When I saw a phone call from Paul last night at what would have been 9pm east coast time I had that sinking feeling that it wasn’t good news. Sometimes it really sucks to be right. My mom had passed away. It didn’t really come as a shock because of a text from Steve the other day.
I feel like I tend to be one of the more emotional of all us kids in the family. I also make no illusions about being a gifted “writer” but writing a blog post like this (just like I did for Dad, Caleb and Guinness) helps me process what has happened.
However, I also inherited my mother’s ability to compartmentalize and put those emotions on hold to look at things in a rational manner and not let emotions reign (though believe me, I can do that too). She used it in her nursing career and it has been one of my greatest assets as a manager. That ability helped last night talking with Paul too.
Mom had been in declining health for some time. I didn’t get to see her as much as I would have liked and especially the past two years with covid inhibiting travel back to see family.
What I can tell you is that Alzheimer’s is a horrible disease and the theft of an individual’s memories is nothing I would wish on anyone. I think living so far away, and not being in day to day contact with my mom like previous to 2013, it was kind of shocking at times the decline from the last time I would talk to her until the next. The good news is she’s now back with my dad, grammy, grampa and her sister Wendy.
I will always appreciate that my mom treated all of us kids as individuals. Being born a twin you can often get lumped together as a pair with everything that you do. But I can remember “date nights” with mom where she would take just me out to dinner. I also remember her letting me control the tape deck in the car so that I could play Iron Maiden, Overkill, Live or some other music that I know she had no desire to listen to.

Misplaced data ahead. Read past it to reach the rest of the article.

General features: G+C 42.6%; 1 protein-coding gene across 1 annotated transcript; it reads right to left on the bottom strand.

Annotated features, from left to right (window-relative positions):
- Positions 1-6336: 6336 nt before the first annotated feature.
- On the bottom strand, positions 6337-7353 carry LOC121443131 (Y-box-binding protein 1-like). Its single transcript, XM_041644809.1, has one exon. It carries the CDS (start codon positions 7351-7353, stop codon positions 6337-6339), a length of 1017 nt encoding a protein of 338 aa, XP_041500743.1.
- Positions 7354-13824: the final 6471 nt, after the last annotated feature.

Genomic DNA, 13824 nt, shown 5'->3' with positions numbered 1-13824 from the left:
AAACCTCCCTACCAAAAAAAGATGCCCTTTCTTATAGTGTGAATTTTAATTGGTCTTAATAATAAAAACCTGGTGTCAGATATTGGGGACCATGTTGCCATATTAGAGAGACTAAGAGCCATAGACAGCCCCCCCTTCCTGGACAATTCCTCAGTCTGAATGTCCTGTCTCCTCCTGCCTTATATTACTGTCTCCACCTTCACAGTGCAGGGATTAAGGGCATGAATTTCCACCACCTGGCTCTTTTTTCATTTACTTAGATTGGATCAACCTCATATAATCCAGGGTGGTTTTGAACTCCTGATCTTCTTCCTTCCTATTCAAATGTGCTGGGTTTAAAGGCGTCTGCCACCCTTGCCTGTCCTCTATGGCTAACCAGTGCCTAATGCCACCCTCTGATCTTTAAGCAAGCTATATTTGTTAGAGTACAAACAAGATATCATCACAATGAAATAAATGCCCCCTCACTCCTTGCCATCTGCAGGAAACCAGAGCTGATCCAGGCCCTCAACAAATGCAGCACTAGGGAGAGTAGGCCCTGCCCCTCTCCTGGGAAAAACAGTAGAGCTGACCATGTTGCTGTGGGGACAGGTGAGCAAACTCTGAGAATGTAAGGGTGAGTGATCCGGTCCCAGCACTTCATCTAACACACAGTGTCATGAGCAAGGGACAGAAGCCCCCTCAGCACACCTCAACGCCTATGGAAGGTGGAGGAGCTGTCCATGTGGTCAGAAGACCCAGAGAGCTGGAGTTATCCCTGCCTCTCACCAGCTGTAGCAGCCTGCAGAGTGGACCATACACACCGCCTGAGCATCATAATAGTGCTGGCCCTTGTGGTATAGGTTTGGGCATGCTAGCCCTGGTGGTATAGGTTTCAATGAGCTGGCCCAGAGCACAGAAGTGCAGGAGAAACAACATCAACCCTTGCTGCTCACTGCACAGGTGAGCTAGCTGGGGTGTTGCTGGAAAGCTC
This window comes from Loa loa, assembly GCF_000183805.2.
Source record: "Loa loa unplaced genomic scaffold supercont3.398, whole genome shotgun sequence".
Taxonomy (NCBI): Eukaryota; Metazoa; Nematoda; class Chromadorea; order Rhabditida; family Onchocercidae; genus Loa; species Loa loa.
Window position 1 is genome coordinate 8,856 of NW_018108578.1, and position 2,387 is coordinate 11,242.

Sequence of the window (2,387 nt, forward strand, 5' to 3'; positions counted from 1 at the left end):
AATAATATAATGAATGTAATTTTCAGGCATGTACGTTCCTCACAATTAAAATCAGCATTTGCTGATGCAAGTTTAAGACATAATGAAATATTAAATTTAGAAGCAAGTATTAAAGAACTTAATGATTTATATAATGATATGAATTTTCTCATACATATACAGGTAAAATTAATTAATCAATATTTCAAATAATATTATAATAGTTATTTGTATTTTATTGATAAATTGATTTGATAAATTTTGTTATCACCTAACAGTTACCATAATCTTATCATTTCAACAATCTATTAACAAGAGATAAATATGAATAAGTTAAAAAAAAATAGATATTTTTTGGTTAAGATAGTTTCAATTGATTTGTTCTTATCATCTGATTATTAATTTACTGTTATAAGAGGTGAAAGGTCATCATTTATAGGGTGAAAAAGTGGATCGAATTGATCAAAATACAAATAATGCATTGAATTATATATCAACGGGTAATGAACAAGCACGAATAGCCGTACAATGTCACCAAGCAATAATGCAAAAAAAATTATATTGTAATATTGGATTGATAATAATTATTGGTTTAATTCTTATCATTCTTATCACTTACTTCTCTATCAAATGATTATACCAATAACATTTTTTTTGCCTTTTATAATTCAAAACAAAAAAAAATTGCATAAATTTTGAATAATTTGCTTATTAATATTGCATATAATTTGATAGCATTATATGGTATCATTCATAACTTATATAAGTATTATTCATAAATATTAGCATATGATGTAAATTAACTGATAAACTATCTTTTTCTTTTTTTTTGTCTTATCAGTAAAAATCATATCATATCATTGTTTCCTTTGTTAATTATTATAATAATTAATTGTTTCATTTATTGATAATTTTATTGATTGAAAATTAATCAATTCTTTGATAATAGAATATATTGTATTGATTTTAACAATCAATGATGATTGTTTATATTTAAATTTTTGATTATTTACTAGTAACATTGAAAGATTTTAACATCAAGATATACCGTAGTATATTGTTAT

After college, when I was the only one left living at home, mom would often call me and ask me to start something for dinner (building my skills for when I met Mia) or if I wanted to go out to eat with her if dad was working late that night.
I remember her waiting in the car while Paul and I were in Babe Ruth baseball practices, watching numerous soccer games or track meets. Even coming to bike races and trying to pick us out as we whizzed around in circles.
The only times I remember my mom losing her composure was when one of her children was hurt…..for some reason it seemed to be Chip quite a few times……like the time he split his head open while waterskiing (I think we can blame dad on that one) or the (in)famous late night burst blood vessel at the back of his mouth about a week after getting his tonsils out. I was the one driving us to the emergency room and if I remember I only had my license for a couple months at that point and was asking mom if I should stop for the traffic lights (it was like 1:45 AM). There was Paul splitting his chin open during football camp or Steve almost cutting his thumb off (I only slightly exaggerate) with a chainsaw. I definitely remember my mom taking me into her office the morning after my first really nasty bike racing crash and getting me some larger sheets of Tegaderm since the over-the-counter stuff only came in tiny 2×4 inch strips.
You can also probably thank our sarcastic streak on the Palmer side of the family. Mom didn’t display her ability that often but looking at my Aunts and Uncle it’s no doubt that it came from the Palmers and not the Rhodes side.
One of the things that I really think I appreciate about both my parents was their approach to letting us screw up and take risks growing up. We had run of the neighborhood as kids and even as teens they would let us take off all day on snowmobiles or the quads and then eventually bike rides. As long as we were back when we said we would be all was good.
On a more individual level I think my teetotaler life choice comes from never really seeing my mom drink all that often. I know she enjoyed a rum & coke a couple times a year and maybe a glass of wine but growing up I don’t really ever recall my mom drinking. Her love for reading is another one I inherited too, like her I can just sit down and lose myself in a book.
I miss you Mom! I am glad your suffering is done though. Most importantly though is I love you and thank you for being the best!
5 Comments Add yours
So very sorry for your loss.
Thank you. We appreciate it.
oh, gosh! I just remembered I should look at your blog (ha! I have not been good at the internet since I’ve been in school again), and I’m so sorry (belatedly) about your mom.
(I also know that grief is an iterative thing, so maybe consider this the second, third, or whatever’s appropriate round of condolences ❤ )
Thank you. I appreciate it.